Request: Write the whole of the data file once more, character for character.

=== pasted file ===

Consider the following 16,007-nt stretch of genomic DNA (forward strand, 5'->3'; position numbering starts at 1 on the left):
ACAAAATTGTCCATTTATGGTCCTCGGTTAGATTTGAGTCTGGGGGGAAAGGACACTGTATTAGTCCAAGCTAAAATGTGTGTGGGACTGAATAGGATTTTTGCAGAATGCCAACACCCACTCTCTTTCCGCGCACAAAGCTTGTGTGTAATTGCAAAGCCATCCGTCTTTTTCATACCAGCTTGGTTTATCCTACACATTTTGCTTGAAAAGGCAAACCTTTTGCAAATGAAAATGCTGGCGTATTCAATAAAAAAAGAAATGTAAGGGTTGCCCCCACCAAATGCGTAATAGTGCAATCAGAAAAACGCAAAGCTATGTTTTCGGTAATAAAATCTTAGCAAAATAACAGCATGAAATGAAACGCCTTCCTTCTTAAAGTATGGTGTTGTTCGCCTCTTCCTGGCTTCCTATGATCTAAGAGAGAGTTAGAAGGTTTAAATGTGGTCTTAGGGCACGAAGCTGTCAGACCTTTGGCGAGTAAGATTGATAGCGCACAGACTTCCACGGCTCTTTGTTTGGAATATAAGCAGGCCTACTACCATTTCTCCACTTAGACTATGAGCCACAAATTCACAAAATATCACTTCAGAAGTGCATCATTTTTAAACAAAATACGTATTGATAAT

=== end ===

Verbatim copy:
Consider the following 16,007-nt stretch of genomic DNA (forward strand, 5'->3'; position numbering starts at 1 on the left):
ACAAAATTGTCCATTTATGGTCCTCGGTTAGATTTGAGTCTGGGGGGAAAGGACACTGTATTAGTCCAAGCTAAAATGTGTGTGGGACTGAATAGGATTTTTGCAGAATGCCAACACCCACTCTCTTTCCGCGCACAAAGCTTGTGTGTAATTGCAAAGCCATCCGTCTTTTTCATACCAGCTTGGTTTATCCTACACATTTTGCTTGAAAAGGCAAACCTTTTGCAAATGAAAATGCTGGCGTATTCAATAAAAAAAGAAATGTAAGGGTTGCCCCCACCAAATGCGTAATAGTGCAATCAGAAAAACGCAAAGCTATGTTTTCGGTAATAAAATCTTAGCAAAATAACAGCATGAAATGAAACGCCTTCCTTCTTAAAGTATGGTGTTGTTCGCCTCTTCCTGGCTTCCTATGATCTAAGAGAGAGTTAGAAGGTTTAAATGTGGTCTTAGGGCACGAAGCTGTCAGACCTTTGGCGAGTAAGATTGATAGCGCACAGACTTCCACGGCTCTTTGTTTGGAATATAAGCAGGCCTACTACCATTTCTCCACTTAGACTATGAGCCACAAATTCACAAAATATCACTTCAGAAGTGCATCATTTTTAAACAAAATACGTATTGATAAT